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This is another question on backshifting.

I looked at other such questions at ELU & ELL, it appears that the general consensus is something like 'if the reported situation still hasn't changed, it's possible to not backshift'.

However after some googling I also see that people tend to think that verbs like thought/knew/promised etc. maybe should always be backshifted, as opposed to said/told etc., because they supposedly refer more to the action of reporting itself, not the reported one.

Also the tense of the reported incident (future in my case) seems to possibly have some impact on correctness in such cases... and maybe reported situations being not common facts, and being dependent on the reporter themselves might have some impact as well...

So basically, which of these sentences are (can be) correct?

(1) Yesterday, he said he will go to the party tomorrow. (probably correct?)

(2) Yesterday, he thought he will go to the party tomorrow.

(3) Yesterday, he knew he will go to the party tomorrow. (and today maybe he's not so sure anymore)

(4) Yesterday, he promised he will go to the party tomorrow.

(5) Yesterday, he didn't know if he will go to the party tomorrow.

Intuitively, judging by all the info I've found so far, I would guess that all of these might be correct; but I'm not sure.

There are, however, even some quotes stating that 'would' might be forbidden in some cases:

If will is the modal in the reported utterance and expresses future time, and if the situation described in the quote still holds true at the time of the indirect report, the will may not be changed to would even though the reporting verb is in the past tense:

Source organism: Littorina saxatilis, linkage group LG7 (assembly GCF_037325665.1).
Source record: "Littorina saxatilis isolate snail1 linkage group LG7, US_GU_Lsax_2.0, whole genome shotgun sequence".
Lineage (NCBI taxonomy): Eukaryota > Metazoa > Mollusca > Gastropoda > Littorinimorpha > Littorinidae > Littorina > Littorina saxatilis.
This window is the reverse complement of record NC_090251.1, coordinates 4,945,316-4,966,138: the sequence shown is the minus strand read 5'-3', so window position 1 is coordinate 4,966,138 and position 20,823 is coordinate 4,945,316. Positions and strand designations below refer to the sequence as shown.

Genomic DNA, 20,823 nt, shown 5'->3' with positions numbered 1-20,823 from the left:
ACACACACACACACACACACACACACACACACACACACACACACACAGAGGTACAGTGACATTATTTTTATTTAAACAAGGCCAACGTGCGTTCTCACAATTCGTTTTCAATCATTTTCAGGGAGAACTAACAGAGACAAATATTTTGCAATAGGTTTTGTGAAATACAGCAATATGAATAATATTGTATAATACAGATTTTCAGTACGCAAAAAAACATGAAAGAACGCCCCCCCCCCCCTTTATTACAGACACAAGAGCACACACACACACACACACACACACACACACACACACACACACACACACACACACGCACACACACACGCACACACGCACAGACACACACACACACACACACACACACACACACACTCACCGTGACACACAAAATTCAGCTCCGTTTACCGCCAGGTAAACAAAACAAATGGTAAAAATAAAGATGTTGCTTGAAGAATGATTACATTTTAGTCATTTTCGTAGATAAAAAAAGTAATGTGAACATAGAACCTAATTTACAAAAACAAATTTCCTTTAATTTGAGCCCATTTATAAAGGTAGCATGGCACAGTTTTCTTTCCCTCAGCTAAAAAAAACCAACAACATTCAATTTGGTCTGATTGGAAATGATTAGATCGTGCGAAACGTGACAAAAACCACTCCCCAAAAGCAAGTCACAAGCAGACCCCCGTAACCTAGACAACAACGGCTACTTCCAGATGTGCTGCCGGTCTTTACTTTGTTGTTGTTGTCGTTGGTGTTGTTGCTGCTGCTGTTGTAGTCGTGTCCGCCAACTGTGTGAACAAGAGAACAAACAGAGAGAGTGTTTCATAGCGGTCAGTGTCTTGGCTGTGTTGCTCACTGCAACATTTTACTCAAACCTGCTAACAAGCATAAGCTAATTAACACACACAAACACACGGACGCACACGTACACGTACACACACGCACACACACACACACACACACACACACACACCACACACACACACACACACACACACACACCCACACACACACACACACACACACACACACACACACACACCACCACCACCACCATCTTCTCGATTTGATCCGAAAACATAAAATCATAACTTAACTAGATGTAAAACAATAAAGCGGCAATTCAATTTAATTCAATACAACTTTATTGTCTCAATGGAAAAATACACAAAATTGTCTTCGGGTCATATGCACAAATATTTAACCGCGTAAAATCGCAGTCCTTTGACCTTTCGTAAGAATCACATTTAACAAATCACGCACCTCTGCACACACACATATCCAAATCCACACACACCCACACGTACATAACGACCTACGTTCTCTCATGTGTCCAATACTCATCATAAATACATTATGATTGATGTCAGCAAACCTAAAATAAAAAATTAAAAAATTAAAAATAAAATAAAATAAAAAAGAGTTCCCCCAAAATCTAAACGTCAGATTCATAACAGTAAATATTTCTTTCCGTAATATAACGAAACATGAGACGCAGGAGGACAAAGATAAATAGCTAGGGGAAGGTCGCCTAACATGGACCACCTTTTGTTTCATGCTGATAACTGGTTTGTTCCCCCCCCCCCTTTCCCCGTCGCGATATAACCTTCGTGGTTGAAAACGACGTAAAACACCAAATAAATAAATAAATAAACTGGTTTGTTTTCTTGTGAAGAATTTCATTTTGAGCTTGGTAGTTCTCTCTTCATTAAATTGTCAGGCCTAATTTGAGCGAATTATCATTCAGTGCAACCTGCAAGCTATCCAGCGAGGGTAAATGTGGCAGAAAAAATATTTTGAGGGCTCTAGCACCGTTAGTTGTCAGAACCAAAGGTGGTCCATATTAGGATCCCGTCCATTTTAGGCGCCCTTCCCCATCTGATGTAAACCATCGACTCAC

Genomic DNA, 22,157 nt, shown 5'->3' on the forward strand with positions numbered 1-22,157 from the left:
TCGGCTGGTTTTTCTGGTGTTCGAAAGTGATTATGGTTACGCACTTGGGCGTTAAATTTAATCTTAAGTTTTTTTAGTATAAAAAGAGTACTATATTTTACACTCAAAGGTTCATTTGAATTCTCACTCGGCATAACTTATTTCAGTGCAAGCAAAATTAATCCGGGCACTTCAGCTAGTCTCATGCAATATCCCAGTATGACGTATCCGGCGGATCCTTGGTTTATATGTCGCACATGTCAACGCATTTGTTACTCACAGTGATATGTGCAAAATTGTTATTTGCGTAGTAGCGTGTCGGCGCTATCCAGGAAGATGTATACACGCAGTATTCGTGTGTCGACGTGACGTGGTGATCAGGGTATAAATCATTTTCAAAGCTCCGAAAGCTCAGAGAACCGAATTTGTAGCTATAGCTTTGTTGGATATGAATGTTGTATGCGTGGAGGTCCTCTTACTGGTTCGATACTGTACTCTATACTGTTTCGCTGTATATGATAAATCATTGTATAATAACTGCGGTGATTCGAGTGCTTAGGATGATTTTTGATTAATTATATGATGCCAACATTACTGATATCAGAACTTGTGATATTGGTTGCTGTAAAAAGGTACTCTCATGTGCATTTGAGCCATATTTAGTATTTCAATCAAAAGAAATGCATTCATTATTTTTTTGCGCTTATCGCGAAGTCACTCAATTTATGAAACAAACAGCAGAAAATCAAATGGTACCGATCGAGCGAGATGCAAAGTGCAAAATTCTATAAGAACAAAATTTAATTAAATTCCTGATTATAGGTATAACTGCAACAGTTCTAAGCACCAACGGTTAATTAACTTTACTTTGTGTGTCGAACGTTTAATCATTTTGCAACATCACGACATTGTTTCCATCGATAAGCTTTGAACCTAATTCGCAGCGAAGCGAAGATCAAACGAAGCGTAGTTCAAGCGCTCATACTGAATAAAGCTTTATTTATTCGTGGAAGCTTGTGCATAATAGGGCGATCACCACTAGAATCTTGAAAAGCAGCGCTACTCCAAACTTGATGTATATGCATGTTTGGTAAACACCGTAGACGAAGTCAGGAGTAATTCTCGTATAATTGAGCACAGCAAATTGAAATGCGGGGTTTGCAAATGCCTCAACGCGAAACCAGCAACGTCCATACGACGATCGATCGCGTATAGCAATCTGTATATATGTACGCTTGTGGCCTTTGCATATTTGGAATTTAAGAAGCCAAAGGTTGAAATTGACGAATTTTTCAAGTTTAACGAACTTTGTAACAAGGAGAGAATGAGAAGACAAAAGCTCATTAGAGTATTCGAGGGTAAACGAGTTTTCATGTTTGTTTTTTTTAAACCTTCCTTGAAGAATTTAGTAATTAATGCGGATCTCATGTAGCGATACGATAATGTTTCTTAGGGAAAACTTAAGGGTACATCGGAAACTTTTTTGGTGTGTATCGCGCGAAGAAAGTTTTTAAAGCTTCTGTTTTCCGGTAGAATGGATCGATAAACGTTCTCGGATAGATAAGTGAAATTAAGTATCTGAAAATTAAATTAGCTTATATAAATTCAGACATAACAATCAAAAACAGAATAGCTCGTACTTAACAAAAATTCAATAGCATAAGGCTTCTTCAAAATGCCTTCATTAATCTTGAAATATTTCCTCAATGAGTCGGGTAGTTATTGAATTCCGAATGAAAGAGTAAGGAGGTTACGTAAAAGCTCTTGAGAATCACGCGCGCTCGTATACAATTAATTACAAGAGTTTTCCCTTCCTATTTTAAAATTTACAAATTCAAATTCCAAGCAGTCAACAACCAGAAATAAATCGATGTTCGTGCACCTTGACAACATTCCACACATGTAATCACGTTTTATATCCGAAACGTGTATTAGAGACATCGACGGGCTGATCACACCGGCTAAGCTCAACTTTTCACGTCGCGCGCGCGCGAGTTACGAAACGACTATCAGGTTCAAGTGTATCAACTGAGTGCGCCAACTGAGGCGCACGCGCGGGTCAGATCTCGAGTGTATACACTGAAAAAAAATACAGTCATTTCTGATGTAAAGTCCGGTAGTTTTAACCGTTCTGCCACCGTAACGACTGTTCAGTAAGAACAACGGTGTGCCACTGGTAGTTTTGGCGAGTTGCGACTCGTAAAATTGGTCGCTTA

Mr. Arden said that a volcanic eruption will occur next year.

This obviously is a dup in some sense; well, I hope in some sense it isn't.

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  • Please clarify your specific problem or provide additional details to highlight exactly what you need. As it's currently written, it's hard to tell exactly what you're asking.
    – Community Bot
    Jul 1 at 3:19
  • Please number the sentences you're asking about, to make it easier to respond efficiently. Jul 1 at 3:21
  • Personally, I find (4) and (5) acceptable, but the others seem awkward. I think most native speakers would get round the problem by using the present-tense-as-future (He said "I'm going to the party", reported as He said/thought/knew he was going) or changing it to He said he intended/was planning to go. Jul 1 at 7:29
  • He said that he's going (present as future) would be idiomatic too, but you can't use that with thought or knew. Jul 1 at 11:22
  • To me it also sounds more idiomatic if you change "will" to "would".
    – Barmar
    Jul 1 at 22:21

1 Answer 1

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(1) Yesterday, he said he will go to the party tomorrow. Okay, I guess, but I'm not completely sure when he will go to the party -- today or tomorrow? But "He said he will go on Thursday" would be A-OK.

(2) Yesterday, he thought he will go to the party tomorrow. No, must change "will" to "would" here -- the "he thought" does change things.

(3) Yesterday, he knew he will go to the party tomorrow. *No, must change "will" to "would" because of "he knew".

(4) Yesterday, he promised he will go to the party tomorrow. Most of the time, people will change "will" to "would" with the past tense of "promised." But I can imagine saying, "I really feel I have to go. I promised, absolutely, that I will be there." This is especially plausible if it's very emphatic. But "would" would be more common even in this sentence.

(5) Yesterday, he didn't know if he will go to the party tomorrow. People will generally change "will" to "would" for this. But look at this one: "He didn't know whether he will go or not." It's more likely to keep the "will" with "whether" instead of "if." The "will" and the "whether" have a bit of a legalistic tone. For example, if the various positions on the timeline must be clarified precisely.

The Mr. Arden sentence is fine.

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  • Do you think the Mr. Arden sentence would be incorrect with ‘would’?
    – deshalder
    Jul 2 at 14:31
  • @deshalder - for that sentence you get to choose. Either way works there. Maybe there are some helpful Q-As about this topic on ELL or here -- I haven't looked, to be honest. But ELL has a lot of great material. Jul 3 at 1:37

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